On the Cusp of Graduation, the Fading of My Childhood Room

“They came to sit and dangle their feet off the edge of the world and after a while they forgot everything but the good and true things they would do someday.” –Brian Andreas

Exploring my childhood room is like doing an ethnographic study of myself. I wonder why I chose to frame the photos I did, and smell the super nostalgic yet strangely unfamiliar scents of my old body scrubs. Feeling the distinct water pressure in my shower, I flash back to the stressful mornings when I would have five minutes to get ready before high school. My closet is adorned with only pajama t-shirts and prom dresses, and my vanity drawers contain ugly jewelry I got from my bat mitzvah.

A college senior and fading memories in her childhood room

My office is filled with letters I got at camp, yearbooks, Judy Bloom books, old math notes and practice SAT tests. Looking at my white board and the inside jokes written by my friends, I speculate on what they might have meant, and remember all of the ridiculous nights we had in this room, and all of the prank calls we made. I smile at James Dean poster we all drunkenly kissed, that is now forever stained with red lipstick. A room once so filled with life now feels more like an untouched time capsule.

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The distance I feel from this space is discomforting. On one hand, I want to cling to the girl who occupied it desperately, because she was so much lighter, her world was wide open. On the other, she was immature, and naïve and unsure of herself. I guess she is still unsure of herself, but in a way that feels nothing like high school insecurity. This self-doubt is deeper, darker. She wonders no longer if she is pretty enough to get the attention of the upperclassman boy, but rather if she is smart enough to compete with other job applicants. Tough enough to make it in New York. Strong enough to succeed.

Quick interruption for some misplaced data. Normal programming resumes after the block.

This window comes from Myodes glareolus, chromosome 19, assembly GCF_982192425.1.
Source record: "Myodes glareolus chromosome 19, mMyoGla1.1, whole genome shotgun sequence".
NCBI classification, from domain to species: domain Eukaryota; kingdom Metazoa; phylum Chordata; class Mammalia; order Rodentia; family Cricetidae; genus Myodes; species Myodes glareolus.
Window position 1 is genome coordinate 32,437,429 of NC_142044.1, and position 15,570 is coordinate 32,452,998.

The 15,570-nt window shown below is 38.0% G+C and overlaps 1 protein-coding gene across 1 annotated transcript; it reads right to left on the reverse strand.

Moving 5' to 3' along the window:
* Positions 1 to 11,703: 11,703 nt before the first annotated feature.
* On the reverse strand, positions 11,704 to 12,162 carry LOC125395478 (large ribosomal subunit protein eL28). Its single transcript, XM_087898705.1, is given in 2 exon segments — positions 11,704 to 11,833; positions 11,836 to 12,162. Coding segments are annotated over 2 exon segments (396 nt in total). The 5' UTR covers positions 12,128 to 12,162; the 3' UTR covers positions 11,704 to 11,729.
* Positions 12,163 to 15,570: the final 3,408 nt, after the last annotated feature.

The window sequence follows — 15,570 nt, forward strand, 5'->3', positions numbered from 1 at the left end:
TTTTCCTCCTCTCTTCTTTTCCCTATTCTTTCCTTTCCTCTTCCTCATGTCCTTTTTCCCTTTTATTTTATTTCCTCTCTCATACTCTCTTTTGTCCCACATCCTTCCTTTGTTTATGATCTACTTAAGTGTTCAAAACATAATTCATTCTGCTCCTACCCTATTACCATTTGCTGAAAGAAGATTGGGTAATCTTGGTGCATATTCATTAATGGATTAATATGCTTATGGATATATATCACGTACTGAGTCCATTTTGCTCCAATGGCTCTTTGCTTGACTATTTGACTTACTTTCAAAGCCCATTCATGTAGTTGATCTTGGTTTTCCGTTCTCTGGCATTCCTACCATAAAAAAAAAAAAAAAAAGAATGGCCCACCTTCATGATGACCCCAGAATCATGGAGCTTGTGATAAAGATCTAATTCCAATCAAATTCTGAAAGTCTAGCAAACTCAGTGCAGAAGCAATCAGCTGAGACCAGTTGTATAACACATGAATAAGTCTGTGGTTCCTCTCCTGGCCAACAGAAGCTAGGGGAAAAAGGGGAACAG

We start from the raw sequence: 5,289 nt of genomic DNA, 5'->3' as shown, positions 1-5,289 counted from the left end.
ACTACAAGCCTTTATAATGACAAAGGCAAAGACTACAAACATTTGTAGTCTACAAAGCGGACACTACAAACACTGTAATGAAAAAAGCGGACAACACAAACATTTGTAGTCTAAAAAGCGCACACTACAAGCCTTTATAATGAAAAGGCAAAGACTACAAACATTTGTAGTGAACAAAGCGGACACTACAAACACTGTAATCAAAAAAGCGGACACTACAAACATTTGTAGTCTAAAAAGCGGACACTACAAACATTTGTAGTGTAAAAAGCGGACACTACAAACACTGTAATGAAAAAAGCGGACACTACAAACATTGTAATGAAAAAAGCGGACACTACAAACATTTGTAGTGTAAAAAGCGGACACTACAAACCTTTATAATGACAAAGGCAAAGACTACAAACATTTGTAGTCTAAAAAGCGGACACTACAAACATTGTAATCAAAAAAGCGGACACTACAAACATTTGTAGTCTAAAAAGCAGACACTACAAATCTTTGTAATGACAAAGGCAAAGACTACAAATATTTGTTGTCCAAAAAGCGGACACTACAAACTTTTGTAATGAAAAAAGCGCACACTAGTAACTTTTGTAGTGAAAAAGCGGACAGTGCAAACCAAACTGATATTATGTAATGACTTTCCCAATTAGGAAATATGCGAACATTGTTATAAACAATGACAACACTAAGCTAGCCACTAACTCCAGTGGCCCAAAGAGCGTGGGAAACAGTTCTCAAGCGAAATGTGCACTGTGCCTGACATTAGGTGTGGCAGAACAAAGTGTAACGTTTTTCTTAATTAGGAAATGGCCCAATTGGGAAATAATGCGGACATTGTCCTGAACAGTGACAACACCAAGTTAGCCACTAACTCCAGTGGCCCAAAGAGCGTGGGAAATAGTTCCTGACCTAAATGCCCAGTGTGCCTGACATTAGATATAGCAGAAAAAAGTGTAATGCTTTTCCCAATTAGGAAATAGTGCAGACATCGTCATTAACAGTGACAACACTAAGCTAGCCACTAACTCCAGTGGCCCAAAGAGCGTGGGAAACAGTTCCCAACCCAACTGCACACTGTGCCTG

I never doubted that some day, I would do many good and true things. I have been dangling my feet off the edge of the world since I learned to read. I knew that I would write and I would eventually write words powerful enough to make people feel the way I felt when I read my favorite authors: blissful, thoughtful, comforted. Now, lost in an endless cycle of networking and resume building, it takes me a second to remember why I wanted to write in the first place.

Maybe part of why I am uncomfortable in this room, a room bursting with hope and wide-eyed wonder, is that it makes me feel ashamed of my lack of achievements, or more specifically, lack of a job. Countless hours of Sex and the City watched in this bed, countless journal entries and school essays written here, I was sure that when I entered the real world I would enter through New York: writing, looking fabulous and kicking ass in Manolos. The walls, the old me in the pictures, they know these dreams. And every time I enter with them unfulfilled, they are disappointed.


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About Sophie Burton

Sophie Burton is a graduate from the University of Michigan, pursuing a career in magazine journalism. She loves peanut butter, yoga, singing in the car and her baby sister.

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